In discounted cash flow (DCF) analysis, neither the perpetuity growth model nor the exit multiple approach is likely to render a perfectly accurate estimate of terminal value. Which method is best for calculating terminal value depends partly on whether an investor wishes to obtain an optimistic or conservative estimate. Generally speaking, using the perpetuity growth model to estimate terminal value renders a higher value.

Key Takeaways

  • Discounted cash flow (DCF) is used to determine a company's net present value (NPV) by estimating the company's future free cash flows.
  • The NPV calculation using DCF analysis requires an additional cash flow projection beyond the given initial forecast period to render terminal value.
  • The calculation of terminal value is an integral part of DCF analysis because it usually accounts for approximately 70 to 80% of the total NPV.
  • In DCF analysis, neither the perpetuity growth model nor the exit multiple approach is likely to render a perfectly accurate estimate of terminal value.
  • The perpetuity growth model typically yields a higher terminal value.

Understanding Terminal Value and DCF Analysis

DCF analysis is a common method of equity evaluation. DCF analysis aims to determine a company's net present value (NPV) by estimating the company's future free cash flows. The projection of free cash flows is done first for a given forecast period, such as five or 10 years. This part of DCF analysis is more likely to render a reasonably accurate estimate, since it is obviously easier to project a company's growth rate and revenues for the next five years than it is for the next 15 or 20 years.

However, the structure of the NPV calculation using DCF analysis requires an additional cash flow projection beyond the given initial forecast period. This second calculation renders terminal value. Without including this second calculation, an analyst would be making the unreasonable projection that the company would simply cease operating at the end of the initial forecast period.

The calculation of terminal value is a critical part of DCF analysis because terminal value usually accounts for approximately 70 to 80% of the total NPV figure.

Terminal Value Complexities

Calculation of terminal value is inherently problematic, however. Over longer periods, there is a greater likelihood that economic or market conditions—or both—may significantly shift in a way that substantially impacts a company's growth rate. The accuracy of financial projections tends to diminish exponentially as projections are made further into the future.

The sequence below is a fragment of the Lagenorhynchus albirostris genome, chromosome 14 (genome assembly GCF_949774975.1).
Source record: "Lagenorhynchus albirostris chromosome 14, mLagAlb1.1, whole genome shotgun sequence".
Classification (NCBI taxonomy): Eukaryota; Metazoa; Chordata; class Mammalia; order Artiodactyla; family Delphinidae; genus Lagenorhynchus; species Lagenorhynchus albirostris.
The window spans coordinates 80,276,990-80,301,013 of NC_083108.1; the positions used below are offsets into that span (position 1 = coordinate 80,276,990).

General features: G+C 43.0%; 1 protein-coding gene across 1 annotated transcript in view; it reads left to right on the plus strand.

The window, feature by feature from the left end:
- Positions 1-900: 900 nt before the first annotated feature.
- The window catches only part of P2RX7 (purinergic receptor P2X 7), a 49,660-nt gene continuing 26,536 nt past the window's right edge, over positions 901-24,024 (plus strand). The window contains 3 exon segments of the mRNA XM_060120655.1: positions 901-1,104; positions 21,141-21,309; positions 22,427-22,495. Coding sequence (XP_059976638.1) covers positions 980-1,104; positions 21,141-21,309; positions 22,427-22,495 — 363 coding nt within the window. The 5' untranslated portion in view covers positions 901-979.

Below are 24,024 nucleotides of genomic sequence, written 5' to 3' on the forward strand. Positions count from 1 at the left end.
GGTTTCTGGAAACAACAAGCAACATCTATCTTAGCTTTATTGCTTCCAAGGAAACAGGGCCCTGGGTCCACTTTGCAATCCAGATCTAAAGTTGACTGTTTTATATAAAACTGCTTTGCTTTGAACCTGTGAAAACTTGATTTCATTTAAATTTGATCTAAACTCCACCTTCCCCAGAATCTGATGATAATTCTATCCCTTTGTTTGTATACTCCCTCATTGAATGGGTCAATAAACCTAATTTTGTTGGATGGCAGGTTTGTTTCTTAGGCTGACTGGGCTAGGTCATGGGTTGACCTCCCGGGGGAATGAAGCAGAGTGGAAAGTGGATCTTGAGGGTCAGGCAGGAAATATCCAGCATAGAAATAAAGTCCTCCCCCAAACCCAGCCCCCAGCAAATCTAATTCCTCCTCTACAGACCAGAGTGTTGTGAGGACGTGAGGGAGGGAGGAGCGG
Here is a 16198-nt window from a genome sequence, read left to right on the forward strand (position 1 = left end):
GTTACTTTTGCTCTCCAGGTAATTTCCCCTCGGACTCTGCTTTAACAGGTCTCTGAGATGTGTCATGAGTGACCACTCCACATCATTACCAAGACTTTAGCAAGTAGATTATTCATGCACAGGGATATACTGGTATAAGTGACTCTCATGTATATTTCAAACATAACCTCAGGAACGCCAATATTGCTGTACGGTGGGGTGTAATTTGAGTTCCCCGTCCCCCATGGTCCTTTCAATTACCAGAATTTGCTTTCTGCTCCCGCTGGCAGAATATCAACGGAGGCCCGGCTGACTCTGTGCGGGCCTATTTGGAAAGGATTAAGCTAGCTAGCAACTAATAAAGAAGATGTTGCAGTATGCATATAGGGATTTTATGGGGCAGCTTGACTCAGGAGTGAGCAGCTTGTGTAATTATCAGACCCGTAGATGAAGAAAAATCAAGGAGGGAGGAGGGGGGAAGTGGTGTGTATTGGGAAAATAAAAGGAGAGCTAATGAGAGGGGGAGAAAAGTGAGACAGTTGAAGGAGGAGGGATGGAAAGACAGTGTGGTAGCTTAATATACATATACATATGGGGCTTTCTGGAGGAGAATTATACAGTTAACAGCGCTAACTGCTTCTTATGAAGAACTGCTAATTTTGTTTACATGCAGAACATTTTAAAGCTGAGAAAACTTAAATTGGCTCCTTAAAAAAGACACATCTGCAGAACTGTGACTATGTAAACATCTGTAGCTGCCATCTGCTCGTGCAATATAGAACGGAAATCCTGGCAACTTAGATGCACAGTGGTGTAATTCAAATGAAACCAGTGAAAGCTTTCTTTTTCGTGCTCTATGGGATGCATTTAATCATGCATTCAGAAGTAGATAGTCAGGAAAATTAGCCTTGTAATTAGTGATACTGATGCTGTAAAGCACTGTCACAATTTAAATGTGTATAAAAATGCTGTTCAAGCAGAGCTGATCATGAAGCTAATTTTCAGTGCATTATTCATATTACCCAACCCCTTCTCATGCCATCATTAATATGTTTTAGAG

The Perpetuity Growth Model

There are two principal methods used for calculating terminal value. The perpetuity growth model assumes that the growth rate of free cash flows in the final year of the initial forecast period will continue indefinitely into the future.

Although this projection cannot be completely accurate, since no company grows at exactly the same rate for an infinite future period, it is a reasonably acceptable projection of terminal value because it is based on the company's historical performance. The perpetuity growth model usually renders a higher terminal value than the alternative, the exit multiple model.

Over time, economic and market conditions will impact a company's growth rate, so the calculation of terminal value tends to be less accurate as projections are made further into the future.

The Exit Multiple Model

The exit multiple model for calculating terminal value of a company's cash flows estimates cash flows by using a multiple of earnings. Sometimes equity multiples, such as the price-to-earnings (P/E) ratio, are used to calculate terminal value. A commonly used approach is to use multiple earnings before interest and taxes (EBIT) or earnings before interest, taxes, depreciation, and amortization (EBITDA).

For example, suppose companies in the same sector as the company being analyzed are trading at, on average, five times EBIT/EV. In that case, the terminal value is calculated as five times the company's average EBIT over the initial forecast period.

The Bottom Line

Since neither terminal value calculation is perfect, investors can benefit by doing a DCF analysis using both terminal value calculations and then using an average of the two values for a final estimate of NPV.